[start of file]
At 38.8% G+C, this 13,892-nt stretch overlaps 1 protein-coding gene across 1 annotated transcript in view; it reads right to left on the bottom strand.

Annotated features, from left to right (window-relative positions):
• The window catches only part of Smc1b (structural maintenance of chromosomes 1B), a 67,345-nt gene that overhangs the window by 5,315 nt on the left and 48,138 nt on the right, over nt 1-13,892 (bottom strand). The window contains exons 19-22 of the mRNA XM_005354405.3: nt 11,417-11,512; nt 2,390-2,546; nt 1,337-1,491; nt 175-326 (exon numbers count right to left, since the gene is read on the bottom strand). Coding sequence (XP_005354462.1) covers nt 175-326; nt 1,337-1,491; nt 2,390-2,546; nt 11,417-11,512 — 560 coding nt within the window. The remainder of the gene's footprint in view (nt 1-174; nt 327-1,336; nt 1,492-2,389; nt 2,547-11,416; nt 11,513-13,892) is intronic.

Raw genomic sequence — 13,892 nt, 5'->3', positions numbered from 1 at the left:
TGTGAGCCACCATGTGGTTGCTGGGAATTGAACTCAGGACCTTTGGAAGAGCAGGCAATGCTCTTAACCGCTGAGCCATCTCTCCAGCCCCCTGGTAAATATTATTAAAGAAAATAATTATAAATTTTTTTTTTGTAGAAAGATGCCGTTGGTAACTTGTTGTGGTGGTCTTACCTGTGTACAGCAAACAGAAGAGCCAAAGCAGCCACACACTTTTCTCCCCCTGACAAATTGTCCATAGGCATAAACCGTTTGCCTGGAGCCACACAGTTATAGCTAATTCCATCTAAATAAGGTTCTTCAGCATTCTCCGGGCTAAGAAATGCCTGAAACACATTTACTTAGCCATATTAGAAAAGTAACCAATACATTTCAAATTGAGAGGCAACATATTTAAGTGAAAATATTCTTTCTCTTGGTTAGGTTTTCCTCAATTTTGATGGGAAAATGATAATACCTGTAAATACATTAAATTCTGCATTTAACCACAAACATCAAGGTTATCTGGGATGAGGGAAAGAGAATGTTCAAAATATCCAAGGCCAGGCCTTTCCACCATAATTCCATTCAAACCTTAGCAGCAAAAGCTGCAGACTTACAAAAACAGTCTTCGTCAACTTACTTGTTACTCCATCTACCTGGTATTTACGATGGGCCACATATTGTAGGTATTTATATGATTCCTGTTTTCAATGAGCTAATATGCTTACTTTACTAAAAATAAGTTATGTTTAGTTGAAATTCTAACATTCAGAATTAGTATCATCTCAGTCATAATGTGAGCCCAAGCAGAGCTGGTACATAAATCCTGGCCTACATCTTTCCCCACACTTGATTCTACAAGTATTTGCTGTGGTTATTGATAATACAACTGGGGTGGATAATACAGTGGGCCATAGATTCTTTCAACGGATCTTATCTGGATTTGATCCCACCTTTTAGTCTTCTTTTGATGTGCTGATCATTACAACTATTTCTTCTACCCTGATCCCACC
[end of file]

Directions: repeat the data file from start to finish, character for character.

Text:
At 38.8% G+C, this 13,892-nt stretch overlaps 1 protein-coding gene across 1 annotated transcript in view; it reads right to left on the bottom strand.

Annotated features, from left to right (window-relative positions):
• The window catches only part of Smc1b (structural maintenance of chromosomes 1B), a 67,345-nt gene that overhangs the window by 5,315 nt on the left and 48,138 nt on the right, over nt 1-13,892 (bottom strand). The window contains exons 19-22 of the mRNA XM_005354405.3: nt 11,417-11,512; nt 2,390-2,546; nt 1,337-1,491; nt 175-326 (exon numbers count right to left, since the gene is read on the bottom strand). Coding sequence (XP_005354462.1) covers nt 175-326; nt 1,337-1,491; nt 2,390-2,546; nt 11,417-11,512 — 560 coding nt within the window. The remainder of the gene's footprint in view (nt 1-174; nt 327-1,336; nt 1,492-2,389; nt 2,547-11,416; nt 11,513-13,892) is intronic.

Raw genomic sequence — 13,892 nt, 5'->3', positions numbered from 1 at the left:
TGTGAGCCACCATGTGGTTGCTGGGAATTGAACTCAGGACCTTTGGAAGAGCAGGCAATGCTCTTAACCGCTGAGCCATCTCTCCAGCCCCCTGGTAAATATTATTAAAGAAAATAATTATAAATTTTTTTTTTGTAGAAAGATGCCGTTGGTAACTTGTTGTGGTGGTCTTACCTGTGTACAGCAAACAGAAGAGCCAAAGCAGCCACACACTTTTCTCCCCCTGACAAATTGTCCATAGGCATAAACCGTTTGCCTGGAGCCACACAGTTATAGCTAATTCCATCTAAATAAGGTTCTTCAGCATTCTCCGGGCTAAGAAATGCCTGAAACACATTTACTTAGCCATATTAGAAAAGTAACCAATACATTTCAAATTGAGAGGCAACATATTTAAGTGAAAATATTCTTTCTCTTGGTTAGGTTTTCCTCAATTTTGATGGGAAAATGATAATACCTGTAAATACATTAAATTCTGCATTTAACCACAAACATCAAGGTTATCTGGGATGAGGGAAAGAGAATGTTCAAAATATCCAAGGCCAGGCCTTTCCACCATAATTCCATTCAAACCTTAGCAGCAAAAGCTGCAGACTTACAAAAACAGTCTTCGTCAACTTACTTGTTACTCCATCTACCTGGTATTTACGATGGGCCACATATTGTAGGTATTTATATGATTCCTGTTTTCAATGAGCTAATATGCTTACTTTACTAAAAATAAGTTATGTTTAGTTGAAATTCTAACATTCAGAATTAGTATCATCTCAGTCATAATGTGAGCCCAAGCAGAGCTGGTACATAAATCCTGGCCTACATCTTTCCCCACACTTGATTCTACAAGTATTTGCTGTGGTTATTGATAATACAACTGGGGTGGATAATACAGTGGGCCATAGATTCTTTCAACGGATCTTATCTGGATTTGATCCCACCTTTTAGTCTTCTTTTGATGTGCTGATCATTACAACTATTTCTTCTACCCTGATCCCACC